Running used to be easy. As a 14-yr. old, I could spring up from the sofa, lace up my shoes and head out the door for a quick run—no problem. Fast forward 40 years, and my runs are anything but easy. As I head up the Miranda trail on the north side of Galbraith Mtn, my legs feel leaden and I’m huffing and puffing like an old steam engine. It takes me a good 25 minutes of chugging away before I finally start to breathe easy and my legs and lower back feel fluid and limber. I’m finally warmed-up!
The importance of a good warm-up is not lost on me. I ran track and cross-country in H.S. and College, and I’ve run countless road races in the decades since. As a coach for Middle Schools, High Schools and recreational runners, I’ve consistently preached the value of a thorough warm-up before attempting to run fast. Warming up properly dilates your blood vessels, which increases the flow of blood (and thus oxygen) to your muscles. In addition, a good warm-up slowly raises your heart rate, which places less stress on your heart when you start to run fast. Even mechanical contraptions, like automobile engines, perform more efficiently after warming up, and your body is the most important “machine” you own.
Here’s an example of a good warm-up routine (one I’ve used for the weekly Greater Bellingham Running Club track workout for years):
Start by jogging for 5-10 minutes. Start SLOW; you want to gradually raise your heart rate
Next, perform several dynamic-flexibility drills, such as high-knees, skips, race-walking, backwards running, butt-kicks, karaoke (or “grapevine”)—these introduce increased range-of-motion to your muscles and joints and further raise heart rate by adding some intensity/power to the movement
Next, perform leg-swings to add additional range-of-motion to your hips, quads and hamstrings. Use a fence or bench for balance and get up on your toes one leg at a time to swing your legs. Front-Back and Side-to-Side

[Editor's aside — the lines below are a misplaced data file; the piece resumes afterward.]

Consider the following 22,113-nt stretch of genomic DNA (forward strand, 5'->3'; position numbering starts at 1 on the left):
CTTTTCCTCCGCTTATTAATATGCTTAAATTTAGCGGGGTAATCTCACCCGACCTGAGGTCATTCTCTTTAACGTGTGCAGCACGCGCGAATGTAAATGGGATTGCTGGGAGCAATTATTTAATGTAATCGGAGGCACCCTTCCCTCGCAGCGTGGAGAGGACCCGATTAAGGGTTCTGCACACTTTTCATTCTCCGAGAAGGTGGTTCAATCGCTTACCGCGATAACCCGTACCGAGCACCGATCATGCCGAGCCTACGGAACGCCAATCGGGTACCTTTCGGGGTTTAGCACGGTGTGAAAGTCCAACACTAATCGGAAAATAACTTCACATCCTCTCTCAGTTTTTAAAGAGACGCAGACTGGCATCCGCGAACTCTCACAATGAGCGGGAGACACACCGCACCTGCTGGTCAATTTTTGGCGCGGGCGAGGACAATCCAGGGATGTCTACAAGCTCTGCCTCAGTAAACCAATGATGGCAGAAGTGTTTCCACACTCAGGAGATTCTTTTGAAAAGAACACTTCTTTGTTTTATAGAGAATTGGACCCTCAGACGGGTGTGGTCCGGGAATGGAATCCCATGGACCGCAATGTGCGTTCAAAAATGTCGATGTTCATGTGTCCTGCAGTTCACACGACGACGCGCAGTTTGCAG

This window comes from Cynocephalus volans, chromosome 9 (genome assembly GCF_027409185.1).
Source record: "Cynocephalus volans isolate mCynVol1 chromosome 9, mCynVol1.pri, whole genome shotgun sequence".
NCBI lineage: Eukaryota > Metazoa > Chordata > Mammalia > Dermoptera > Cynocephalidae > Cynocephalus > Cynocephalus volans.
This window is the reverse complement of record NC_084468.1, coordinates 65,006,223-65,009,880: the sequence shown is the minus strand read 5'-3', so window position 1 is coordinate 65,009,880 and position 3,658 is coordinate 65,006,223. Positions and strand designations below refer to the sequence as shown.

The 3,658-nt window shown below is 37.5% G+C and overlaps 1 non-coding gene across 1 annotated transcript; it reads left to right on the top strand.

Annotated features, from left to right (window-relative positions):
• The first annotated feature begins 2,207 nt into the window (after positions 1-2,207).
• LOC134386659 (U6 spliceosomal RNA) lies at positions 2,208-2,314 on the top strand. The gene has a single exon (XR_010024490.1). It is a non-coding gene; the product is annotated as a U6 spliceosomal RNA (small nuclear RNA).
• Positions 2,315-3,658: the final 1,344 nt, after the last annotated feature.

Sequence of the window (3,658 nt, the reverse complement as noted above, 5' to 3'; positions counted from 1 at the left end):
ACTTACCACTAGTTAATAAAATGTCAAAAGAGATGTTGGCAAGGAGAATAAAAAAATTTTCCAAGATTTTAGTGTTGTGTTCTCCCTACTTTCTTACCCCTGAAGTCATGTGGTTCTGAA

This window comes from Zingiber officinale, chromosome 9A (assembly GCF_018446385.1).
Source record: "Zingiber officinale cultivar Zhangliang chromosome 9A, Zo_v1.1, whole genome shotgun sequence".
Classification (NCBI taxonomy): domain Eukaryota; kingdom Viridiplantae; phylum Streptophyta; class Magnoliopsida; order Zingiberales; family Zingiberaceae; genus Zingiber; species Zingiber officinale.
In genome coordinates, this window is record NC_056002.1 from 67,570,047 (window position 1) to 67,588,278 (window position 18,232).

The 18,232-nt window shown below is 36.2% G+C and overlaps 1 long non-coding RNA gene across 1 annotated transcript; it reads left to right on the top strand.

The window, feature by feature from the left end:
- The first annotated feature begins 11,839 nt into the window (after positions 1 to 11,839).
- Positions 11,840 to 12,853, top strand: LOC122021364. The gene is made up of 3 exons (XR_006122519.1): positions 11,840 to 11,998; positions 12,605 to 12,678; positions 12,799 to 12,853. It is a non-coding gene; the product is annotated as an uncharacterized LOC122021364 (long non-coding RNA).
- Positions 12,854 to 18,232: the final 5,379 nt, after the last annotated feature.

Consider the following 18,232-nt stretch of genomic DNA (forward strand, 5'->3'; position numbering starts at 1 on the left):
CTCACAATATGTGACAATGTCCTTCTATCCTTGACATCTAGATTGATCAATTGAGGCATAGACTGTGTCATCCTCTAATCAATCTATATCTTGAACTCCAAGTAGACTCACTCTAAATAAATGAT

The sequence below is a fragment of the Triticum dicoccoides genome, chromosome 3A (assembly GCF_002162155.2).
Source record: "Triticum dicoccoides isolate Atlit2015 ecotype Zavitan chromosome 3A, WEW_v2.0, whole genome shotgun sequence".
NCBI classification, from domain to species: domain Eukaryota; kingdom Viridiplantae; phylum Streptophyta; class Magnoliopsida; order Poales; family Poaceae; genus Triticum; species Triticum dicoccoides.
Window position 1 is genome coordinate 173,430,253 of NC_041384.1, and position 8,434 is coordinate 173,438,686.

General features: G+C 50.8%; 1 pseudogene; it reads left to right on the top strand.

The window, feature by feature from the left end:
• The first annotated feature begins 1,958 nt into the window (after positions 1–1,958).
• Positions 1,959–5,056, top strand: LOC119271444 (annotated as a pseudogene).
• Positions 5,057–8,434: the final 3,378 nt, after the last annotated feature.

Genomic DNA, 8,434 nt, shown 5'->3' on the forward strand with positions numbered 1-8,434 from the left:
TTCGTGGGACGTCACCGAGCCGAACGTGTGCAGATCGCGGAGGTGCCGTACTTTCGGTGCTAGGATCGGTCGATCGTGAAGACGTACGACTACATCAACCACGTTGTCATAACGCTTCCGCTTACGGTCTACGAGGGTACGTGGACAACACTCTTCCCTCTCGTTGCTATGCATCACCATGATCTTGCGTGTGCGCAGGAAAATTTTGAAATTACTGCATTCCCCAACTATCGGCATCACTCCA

Next, run 2-4 “strides”. A “stride” is a controlled acceleration, not an all-out sprint. The focus is on efficient arm form, knee-lift and driving from the ankle/forefoot while staying relaxed. You should feel your core “lift” as you get up on your toes and accelerate. Pump your arms forcefully but keep your shoulders, hands and face relaxed. These strides should feel “exhilarating” rather than exhausting. At the track, I like to have runners “jog the turns” and “stride the straightaways”. Keep the jog SLOW, so you can put more energy into the STRIDE!
At this point (this should be a 20-25 minute process), you should be ready to go. A proper warm-up includes “sweats” (running pants or tights, an extra long-sleeve top for warmth, hat and gloves if it’s cold) and is performed in training shoes. Your muscles should be warm enough to perspire. Now your heart is pumping strongly, your muscles are getting lots of oxygen, and your body feels warm and fluid. It’s time to get in some good stretches and change to your light racing shoes!
One good principal to remember is: the shorter the race; the longer the war-up//the longer the race; the shorter the warm-up. A serious sprinter getting ready for a 100M race will have a routine that takes a good 50-60 minutes, while a marathon runner can warm-up in 20-25 minutes.
Why do you race? Whether you are a competitive 5K runner hoping to win your age-group, or a recreational runner trying to drop your half-marathon time, you’ve spent countless hours and miles getting ready for this moment. A thoughtfully planned 25 minute warm-up can make a HUGE difference in how your body responds to the hard effort you are about to embark upon. Practice a good warm-up before all of your hard workouts and races. I have no doubt that you will run faster because of it!